The 1960s were characterized by political struggles over war, racial integration, and social structures. The Voting Rights Act and affirmative action—both legacies of the battle for civil rights—have been weakened by recent Supreme Court decisions and could be severely limited in the coming decade. But these issues do not necessarily resonate with today’s younger generation like they did 50 years ago. Among younger Millennials, 63% do not believe that race or gender will impact their future career prospects.50 And in a recent survey, only 23% of those under 40 years old supported using race as a factor in university admissions, with a whopping 62% strongly opposed.51 Rather than assume the culture wars are over, we should acknowledge the ways in which old issues can recede and new issues can emerge.
Recent moves by Democratic governors to outlaw the death penalty demonstrates the ability of old issues to resurface. Increasing public support for medicinal and recreational use of marijuana—coupled with the costs associated with the War on Drugs—may thrust legalization into mainstream debates, conjuring a new front in the culture wars. And whether related to marriage for gay couples or contraception coverage in employer-provided health care, religious liberty issues are bubbling to the surface and will likely spark heated debates in the coming years, focusing on individual Free Exercise claims rather than the Establishment Clause (prayer in schools) fights of the 1980s and 1990s. Despite the distinct views of Millennials and their increasing share of the electorate, the culture wars aren’t going away. They are simply shifting ground.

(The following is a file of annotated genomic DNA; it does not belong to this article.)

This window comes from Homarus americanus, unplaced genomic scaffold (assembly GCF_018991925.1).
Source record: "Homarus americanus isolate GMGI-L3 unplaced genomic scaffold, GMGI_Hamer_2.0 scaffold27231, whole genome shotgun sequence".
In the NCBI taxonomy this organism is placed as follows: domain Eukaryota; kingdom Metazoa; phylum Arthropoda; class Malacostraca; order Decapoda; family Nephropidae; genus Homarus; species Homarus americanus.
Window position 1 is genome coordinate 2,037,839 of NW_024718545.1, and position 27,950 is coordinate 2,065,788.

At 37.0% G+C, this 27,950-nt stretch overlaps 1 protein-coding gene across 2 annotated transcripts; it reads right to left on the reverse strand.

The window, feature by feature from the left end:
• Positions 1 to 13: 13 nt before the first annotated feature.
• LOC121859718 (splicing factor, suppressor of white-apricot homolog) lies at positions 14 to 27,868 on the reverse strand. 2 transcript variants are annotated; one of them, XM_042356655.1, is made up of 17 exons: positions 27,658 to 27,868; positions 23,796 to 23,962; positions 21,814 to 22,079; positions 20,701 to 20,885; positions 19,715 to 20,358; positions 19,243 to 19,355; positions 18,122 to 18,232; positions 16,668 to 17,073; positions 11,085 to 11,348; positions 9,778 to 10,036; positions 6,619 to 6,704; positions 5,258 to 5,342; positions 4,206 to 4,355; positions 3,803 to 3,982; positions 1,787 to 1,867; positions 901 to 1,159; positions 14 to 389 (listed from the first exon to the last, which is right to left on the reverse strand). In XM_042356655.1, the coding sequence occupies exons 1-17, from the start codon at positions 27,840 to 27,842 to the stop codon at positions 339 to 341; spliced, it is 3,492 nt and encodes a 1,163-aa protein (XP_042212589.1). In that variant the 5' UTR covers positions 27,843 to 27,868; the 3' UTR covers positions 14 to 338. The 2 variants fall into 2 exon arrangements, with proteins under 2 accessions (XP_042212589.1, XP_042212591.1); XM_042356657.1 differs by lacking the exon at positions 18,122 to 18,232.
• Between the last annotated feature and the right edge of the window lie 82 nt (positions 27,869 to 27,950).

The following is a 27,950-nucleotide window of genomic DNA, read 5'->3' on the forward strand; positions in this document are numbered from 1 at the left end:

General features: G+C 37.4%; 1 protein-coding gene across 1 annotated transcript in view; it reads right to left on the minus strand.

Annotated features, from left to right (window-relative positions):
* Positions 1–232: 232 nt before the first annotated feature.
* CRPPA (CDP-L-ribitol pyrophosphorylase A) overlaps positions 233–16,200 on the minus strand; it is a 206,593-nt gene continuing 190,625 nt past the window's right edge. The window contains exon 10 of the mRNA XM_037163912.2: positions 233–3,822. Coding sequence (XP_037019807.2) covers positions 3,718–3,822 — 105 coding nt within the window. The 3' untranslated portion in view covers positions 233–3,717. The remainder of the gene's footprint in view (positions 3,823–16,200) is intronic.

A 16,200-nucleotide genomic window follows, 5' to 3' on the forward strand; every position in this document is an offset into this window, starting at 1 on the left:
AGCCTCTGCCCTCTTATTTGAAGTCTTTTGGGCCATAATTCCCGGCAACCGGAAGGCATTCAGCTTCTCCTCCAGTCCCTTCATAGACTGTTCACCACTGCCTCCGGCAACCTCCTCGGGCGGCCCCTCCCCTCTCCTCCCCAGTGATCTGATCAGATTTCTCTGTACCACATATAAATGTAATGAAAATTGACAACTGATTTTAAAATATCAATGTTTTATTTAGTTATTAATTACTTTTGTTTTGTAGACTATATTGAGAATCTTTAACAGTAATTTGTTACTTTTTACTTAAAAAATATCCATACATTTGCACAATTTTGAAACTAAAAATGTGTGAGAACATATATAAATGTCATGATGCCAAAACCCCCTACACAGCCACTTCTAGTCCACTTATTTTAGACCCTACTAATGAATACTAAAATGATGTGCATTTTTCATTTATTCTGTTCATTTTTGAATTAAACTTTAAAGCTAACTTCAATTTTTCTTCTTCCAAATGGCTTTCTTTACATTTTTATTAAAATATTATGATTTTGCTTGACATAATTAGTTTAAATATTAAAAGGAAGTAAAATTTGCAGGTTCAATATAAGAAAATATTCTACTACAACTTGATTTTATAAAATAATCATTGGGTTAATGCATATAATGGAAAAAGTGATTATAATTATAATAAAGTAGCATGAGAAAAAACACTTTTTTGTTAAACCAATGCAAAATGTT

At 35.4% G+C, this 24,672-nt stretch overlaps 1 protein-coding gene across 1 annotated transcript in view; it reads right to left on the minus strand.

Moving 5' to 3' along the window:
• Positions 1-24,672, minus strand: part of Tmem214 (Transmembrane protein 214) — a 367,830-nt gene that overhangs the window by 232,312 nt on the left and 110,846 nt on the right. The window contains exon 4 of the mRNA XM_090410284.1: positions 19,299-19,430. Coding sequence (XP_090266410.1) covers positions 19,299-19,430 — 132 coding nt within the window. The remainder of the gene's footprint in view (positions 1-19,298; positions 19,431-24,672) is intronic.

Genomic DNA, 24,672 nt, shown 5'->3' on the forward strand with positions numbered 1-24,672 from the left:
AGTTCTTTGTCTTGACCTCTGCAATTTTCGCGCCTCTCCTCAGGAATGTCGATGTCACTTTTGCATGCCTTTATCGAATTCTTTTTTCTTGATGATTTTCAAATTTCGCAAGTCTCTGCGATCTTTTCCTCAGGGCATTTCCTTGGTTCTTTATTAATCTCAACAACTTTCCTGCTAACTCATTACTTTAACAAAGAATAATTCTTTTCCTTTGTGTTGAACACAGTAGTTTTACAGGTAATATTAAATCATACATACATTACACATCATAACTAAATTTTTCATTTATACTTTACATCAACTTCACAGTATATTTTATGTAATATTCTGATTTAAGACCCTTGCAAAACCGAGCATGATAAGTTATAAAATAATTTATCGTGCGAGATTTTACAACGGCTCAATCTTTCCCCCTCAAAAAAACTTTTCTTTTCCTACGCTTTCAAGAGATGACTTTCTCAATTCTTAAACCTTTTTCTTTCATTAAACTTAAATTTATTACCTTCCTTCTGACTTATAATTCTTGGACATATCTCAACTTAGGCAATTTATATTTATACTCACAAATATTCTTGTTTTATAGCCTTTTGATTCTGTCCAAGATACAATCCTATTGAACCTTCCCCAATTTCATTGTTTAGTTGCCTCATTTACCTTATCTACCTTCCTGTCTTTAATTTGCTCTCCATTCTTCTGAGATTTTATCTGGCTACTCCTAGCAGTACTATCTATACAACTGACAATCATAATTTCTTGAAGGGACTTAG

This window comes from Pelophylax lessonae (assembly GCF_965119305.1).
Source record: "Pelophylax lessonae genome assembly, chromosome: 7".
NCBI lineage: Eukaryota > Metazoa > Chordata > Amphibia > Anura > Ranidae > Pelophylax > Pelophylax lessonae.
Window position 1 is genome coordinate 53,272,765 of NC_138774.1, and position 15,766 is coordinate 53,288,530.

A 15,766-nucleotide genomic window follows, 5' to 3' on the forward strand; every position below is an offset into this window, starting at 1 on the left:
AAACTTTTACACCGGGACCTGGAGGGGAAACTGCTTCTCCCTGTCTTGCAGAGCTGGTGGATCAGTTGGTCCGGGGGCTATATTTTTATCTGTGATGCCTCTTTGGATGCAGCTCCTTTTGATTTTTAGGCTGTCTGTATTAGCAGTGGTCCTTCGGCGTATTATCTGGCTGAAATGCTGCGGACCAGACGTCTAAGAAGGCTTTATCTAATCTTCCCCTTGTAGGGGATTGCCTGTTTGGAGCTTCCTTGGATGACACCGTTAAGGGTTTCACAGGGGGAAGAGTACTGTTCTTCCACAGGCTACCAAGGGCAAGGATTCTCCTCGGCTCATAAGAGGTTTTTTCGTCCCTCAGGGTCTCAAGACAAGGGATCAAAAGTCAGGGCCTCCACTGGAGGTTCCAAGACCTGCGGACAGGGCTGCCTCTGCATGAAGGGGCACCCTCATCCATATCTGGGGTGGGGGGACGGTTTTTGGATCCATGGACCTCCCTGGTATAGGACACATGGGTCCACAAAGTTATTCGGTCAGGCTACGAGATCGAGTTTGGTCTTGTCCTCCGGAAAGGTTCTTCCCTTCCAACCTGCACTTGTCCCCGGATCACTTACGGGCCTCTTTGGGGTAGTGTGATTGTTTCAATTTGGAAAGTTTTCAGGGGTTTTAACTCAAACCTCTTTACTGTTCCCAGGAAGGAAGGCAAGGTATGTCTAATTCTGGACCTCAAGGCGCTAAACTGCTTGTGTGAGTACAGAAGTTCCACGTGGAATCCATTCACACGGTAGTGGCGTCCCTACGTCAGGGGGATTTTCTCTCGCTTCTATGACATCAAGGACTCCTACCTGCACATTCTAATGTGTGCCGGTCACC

Furthermore, unidirectional progressive movement on some issues does not guarantee the same in other areas. Perhaps more frequently, attitudes ebb and flow. Consider marijuana legalization. In 1978, 31% of the general public supported legalizing marijuana, including a record high 49% of Baby Boomers. Overall support fell to 16% in 1990—and only 18% among Baby Boomers.52 Twenty-three years later, support reached 52% among the general public, including a new high of 50% of Boomers.53 The counterculture generation may have popularized marijuana, but they have resisted being defined by it.
As mentioned above, prior battles over religious liberty have focused primarily on limiting government actions that constitute or suggest the establishment of a national religion. But the landscape is now shifting to questions of free exercise of religious beliefs and even swung towards accusations of government hostility to religion. Free exercise, in the past more typically employed to protect minority religious practices, is now being used frequently by Catholic and Evangelical Protestant groups to claim that the government is infringing on their rights (e.g., contraception coverage in the PPACA). We know that Millennials support the current understanding of the Establishment Clause and would not likely warm to complaints about the lack of prayer in schools. But how they will respond to issues framed as infringing on an individual’s free exercise of their own religion remains to be seen.